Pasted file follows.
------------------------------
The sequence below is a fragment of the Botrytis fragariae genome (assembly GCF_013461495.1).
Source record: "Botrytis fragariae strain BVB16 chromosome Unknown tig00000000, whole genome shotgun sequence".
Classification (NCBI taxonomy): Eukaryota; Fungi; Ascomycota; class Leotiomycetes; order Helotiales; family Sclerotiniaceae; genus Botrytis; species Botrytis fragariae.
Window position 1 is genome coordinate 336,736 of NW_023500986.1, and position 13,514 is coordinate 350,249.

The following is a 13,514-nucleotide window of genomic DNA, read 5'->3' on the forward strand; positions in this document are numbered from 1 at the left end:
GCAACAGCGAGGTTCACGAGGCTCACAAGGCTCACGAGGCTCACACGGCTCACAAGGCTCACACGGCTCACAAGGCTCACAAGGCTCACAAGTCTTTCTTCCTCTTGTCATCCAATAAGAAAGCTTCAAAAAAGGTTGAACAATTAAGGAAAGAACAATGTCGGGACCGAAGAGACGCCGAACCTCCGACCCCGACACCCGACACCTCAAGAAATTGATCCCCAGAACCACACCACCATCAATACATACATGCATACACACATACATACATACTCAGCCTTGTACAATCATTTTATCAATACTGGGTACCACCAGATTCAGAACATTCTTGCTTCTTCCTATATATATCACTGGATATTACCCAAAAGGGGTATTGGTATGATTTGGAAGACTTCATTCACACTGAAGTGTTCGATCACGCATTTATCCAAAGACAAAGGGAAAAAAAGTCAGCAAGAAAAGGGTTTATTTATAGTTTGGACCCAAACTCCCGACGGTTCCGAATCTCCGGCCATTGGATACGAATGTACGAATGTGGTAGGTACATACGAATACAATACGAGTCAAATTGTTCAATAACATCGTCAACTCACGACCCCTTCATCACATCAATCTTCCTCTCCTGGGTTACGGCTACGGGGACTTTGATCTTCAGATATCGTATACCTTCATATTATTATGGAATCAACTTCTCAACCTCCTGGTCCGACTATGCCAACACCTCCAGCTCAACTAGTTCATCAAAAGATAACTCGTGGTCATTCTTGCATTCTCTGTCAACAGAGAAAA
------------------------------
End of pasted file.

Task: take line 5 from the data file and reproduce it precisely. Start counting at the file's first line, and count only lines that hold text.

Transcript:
The following is a 13,514-nucleotide window of genomic DNA, read 5'->3' on the forward strand; positions in this document are numbered from 1 at the left end: